21 Aug
  Written by our friends at The Dragon Trip   When in Rome, do as the Romans do. China may be a far cry from the hometown of wine and pizza, but the saying still applies – if you want to make the most out of being in an exciting new environment, make sure you immerse yourself fully in the local way of life. If you’re already in China, it’s likely that you’ve met two very different types of foreigners; there are the ones who move around the city with ease, can act as your translator whenever you are together, and generally seem to be getting more out of their time in China; and then there are those who very rarely leave their expat-friendly complex, unless they are heading to Element Fresh or Wagas. Without a doubt, any person who can muster up the courage to begin a brand new life in China deserves two gigantic thumbs up, but if you’re finding it a little difficult to fully immerse yourself in this very foreign culture, we may just have a few tips to help you along.
12 Aug
    Buy Beer in a bag. In many parts of China, you can buy beer by the kilogram. You walk to the store, take a plastic bag off of the beer tap, pour the beer in the plastic bag, weigh the bag and pay accordingly. Then you head down to neighborhoods that are Centuries old, or ancient imperial parks just sipping on your beer. Try doing that next time you’re visiting Liberty Bell.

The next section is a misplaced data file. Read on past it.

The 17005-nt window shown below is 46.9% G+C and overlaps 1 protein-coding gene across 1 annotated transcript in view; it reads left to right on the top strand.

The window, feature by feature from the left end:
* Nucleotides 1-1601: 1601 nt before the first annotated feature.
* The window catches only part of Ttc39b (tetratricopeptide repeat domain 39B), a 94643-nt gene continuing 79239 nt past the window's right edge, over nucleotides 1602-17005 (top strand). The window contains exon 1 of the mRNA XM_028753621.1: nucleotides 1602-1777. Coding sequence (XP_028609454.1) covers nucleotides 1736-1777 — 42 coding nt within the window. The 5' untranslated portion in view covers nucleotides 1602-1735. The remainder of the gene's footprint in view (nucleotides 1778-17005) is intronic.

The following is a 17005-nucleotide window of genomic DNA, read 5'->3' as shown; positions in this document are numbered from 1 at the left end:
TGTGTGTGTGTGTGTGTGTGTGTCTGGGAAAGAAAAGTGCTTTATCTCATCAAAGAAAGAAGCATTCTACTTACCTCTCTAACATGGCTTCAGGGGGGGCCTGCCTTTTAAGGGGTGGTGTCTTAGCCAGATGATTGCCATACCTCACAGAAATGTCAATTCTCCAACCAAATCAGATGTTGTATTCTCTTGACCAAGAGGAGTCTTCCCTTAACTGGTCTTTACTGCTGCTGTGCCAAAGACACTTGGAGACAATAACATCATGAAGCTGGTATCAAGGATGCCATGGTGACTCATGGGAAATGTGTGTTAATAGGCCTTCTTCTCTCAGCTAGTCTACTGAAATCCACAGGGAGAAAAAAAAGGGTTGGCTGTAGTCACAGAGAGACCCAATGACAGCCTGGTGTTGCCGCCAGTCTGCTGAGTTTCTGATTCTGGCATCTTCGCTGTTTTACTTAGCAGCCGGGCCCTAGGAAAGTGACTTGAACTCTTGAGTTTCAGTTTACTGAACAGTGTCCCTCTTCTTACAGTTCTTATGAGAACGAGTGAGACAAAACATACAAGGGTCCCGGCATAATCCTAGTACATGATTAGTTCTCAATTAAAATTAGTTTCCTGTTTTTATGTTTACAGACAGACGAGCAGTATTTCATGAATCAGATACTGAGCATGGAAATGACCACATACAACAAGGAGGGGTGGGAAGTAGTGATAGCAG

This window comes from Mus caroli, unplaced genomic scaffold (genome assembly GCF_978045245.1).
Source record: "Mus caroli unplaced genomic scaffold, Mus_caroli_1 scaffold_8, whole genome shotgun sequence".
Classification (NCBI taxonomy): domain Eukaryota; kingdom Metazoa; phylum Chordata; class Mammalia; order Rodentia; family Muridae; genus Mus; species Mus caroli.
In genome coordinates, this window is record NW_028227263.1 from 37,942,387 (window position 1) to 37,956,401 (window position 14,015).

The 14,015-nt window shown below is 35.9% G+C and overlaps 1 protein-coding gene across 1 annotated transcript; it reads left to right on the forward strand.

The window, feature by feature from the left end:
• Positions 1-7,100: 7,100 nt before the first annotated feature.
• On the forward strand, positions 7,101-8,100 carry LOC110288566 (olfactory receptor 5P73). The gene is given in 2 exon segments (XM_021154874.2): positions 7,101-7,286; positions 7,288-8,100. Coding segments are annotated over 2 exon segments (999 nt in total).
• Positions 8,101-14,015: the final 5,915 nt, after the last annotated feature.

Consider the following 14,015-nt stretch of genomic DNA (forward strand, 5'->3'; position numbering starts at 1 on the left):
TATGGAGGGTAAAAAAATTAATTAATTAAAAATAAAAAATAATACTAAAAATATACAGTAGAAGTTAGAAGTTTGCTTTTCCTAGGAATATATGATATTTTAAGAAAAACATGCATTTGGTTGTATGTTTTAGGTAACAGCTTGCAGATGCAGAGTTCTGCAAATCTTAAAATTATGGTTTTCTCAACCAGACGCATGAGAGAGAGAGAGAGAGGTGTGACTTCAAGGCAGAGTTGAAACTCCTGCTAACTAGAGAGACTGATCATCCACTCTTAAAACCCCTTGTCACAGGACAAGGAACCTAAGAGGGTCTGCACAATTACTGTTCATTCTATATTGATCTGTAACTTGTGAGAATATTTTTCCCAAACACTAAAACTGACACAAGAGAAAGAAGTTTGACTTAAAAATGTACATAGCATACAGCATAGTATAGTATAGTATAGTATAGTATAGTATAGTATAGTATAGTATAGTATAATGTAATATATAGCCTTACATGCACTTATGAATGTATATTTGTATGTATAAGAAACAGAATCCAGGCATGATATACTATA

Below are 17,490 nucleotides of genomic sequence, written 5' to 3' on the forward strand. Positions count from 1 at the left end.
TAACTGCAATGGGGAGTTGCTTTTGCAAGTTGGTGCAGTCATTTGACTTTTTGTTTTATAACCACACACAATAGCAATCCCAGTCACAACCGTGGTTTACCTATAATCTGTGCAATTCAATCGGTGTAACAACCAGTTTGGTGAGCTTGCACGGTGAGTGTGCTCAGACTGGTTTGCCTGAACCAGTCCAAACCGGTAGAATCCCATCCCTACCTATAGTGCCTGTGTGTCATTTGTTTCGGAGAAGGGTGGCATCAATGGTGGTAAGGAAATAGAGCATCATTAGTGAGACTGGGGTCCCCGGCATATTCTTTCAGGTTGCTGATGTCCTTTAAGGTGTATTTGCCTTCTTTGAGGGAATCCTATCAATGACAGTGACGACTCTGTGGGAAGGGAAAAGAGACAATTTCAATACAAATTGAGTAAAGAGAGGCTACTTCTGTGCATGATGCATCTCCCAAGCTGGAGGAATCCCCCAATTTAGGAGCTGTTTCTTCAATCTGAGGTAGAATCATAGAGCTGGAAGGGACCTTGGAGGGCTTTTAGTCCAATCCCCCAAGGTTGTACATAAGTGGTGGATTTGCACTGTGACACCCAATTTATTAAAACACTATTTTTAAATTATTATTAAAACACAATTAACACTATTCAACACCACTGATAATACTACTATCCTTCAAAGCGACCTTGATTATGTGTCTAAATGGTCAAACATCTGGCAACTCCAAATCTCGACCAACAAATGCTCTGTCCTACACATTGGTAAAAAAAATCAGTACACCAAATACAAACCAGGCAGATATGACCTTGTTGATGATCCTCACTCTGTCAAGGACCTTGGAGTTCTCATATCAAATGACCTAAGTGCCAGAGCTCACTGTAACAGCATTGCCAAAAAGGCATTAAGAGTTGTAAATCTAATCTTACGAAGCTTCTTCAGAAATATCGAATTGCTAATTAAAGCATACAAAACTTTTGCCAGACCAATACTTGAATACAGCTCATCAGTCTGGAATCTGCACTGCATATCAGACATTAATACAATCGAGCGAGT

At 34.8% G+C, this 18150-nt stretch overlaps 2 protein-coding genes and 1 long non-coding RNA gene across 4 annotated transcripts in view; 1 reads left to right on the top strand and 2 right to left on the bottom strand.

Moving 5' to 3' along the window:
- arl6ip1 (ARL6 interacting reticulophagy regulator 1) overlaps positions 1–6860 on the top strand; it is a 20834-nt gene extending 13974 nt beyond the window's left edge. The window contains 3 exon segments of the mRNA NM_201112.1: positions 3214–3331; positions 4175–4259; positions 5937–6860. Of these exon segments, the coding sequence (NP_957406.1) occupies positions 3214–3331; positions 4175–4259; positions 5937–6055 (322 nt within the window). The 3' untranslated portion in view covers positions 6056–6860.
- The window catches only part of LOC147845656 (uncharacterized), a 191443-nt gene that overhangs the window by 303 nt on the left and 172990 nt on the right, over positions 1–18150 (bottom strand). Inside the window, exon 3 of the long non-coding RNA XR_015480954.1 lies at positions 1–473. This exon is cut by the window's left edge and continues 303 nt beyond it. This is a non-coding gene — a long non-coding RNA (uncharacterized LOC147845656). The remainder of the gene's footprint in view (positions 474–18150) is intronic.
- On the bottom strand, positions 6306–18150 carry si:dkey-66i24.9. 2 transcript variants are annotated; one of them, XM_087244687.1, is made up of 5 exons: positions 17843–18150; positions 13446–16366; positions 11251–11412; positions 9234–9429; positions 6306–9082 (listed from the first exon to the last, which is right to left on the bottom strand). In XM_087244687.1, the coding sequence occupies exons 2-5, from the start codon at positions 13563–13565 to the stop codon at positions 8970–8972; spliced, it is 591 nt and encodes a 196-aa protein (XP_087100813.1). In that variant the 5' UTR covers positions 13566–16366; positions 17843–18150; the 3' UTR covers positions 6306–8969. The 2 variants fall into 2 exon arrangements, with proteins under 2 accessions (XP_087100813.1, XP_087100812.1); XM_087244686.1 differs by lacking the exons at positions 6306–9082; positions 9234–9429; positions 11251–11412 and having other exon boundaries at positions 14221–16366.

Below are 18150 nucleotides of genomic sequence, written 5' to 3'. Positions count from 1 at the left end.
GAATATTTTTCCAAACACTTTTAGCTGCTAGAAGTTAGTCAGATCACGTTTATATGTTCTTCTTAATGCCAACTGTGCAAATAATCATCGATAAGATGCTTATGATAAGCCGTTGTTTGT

05 Aug
    For those of you already teaching in China, you will know exactly what WeChat is, and chances are you will have used it dozens of times today. For those of you who are soon going to be joining us over here, I recommend that you download the app now… and get ready to transform the way you communicate to your friends, family, colleagues and manage your social media.
25 Jun
If you’ve been teaching in China, then you’ve probably used the so-called squatting toilet. Abhorred my many foreigners, this toilet forces you to squat down when going number two, greatly reducing the comfort of your bathroom visit. Some say it’s a backward and demeaning practice, others laud the squatting toilet for its naturalist approach to bowel movements. Considering the many debates we’ve had with both foreign and Asian colleagues and friends about the benefits and drawbacks of the squatter, we decided to delve into the world of toilets and look deeper into (1) The history of the western toilet (2) The proposed health benefits of the squatting toilets.


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